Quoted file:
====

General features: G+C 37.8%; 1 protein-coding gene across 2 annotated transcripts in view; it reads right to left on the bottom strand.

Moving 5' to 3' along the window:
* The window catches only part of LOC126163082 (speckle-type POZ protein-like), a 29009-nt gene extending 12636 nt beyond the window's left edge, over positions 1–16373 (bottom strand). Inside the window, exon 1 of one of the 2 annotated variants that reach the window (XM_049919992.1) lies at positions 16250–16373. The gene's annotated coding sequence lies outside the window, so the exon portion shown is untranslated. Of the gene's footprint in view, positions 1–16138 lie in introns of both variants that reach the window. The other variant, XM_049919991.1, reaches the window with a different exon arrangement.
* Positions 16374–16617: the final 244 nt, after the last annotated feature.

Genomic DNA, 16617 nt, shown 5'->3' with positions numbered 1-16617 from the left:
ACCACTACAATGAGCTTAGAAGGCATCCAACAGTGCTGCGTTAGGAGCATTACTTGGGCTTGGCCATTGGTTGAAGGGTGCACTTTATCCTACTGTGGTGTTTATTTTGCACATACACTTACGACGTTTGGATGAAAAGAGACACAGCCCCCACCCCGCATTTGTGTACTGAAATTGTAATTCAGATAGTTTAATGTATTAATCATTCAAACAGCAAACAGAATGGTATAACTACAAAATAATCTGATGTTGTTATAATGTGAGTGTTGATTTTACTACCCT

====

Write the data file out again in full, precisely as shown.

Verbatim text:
General features: G+C 37.8%; 1 protein-coding gene across 2 annotated transcripts in view; it reads right to left on the bottom strand.

Moving 5' to 3' along the window:
* The window catches only part of LOC126163082 (speckle-type POZ protein-like), a 29009-nt gene extending 12636 nt beyond the window's left edge, over positions 1–16373 (bottom strand). Inside the window, exon 1 of one of the 2 annotated variants that reach the window (XM_049919992.1) lies at positions 16250–16373. The gene's annotated coding sequence lies outside the window, so the exon portion shown is untranslated. Of the gene's footprint in view, positions 1–16138 lie in introns of both variants that reach the window. The other variant, XM_049919991.1, reaches the window with a different exon arrangement.
* Positions 16374–16617: the final 244 nt, after the last annotated feature.

Genomic DNA, 16617 nt, shown 5'->3' with positions numbered 1-16617 from the left:
ACCACTACAATGAGCTTAGAAGGCATCCAACAGTGCTGCGTTAGGAGCATTACTTGGGCTTGGCCATTGGTTGAAGGGTGCACTTTATCCTACTGTGGTGTTTATTTTGCACATACACTTACGACGTTTGGATGAAAAGAGACACAGCCCCCACCCCGCATTTGTGTACTGAAATTGTAATTCAGATAGTTTAATGTATTAATCATTCAAACAGCAAACAGAATGGTATAACTACAAAATAATCTGATGTTGTTATAATGTGAGTGTTGATTTTACTACCCT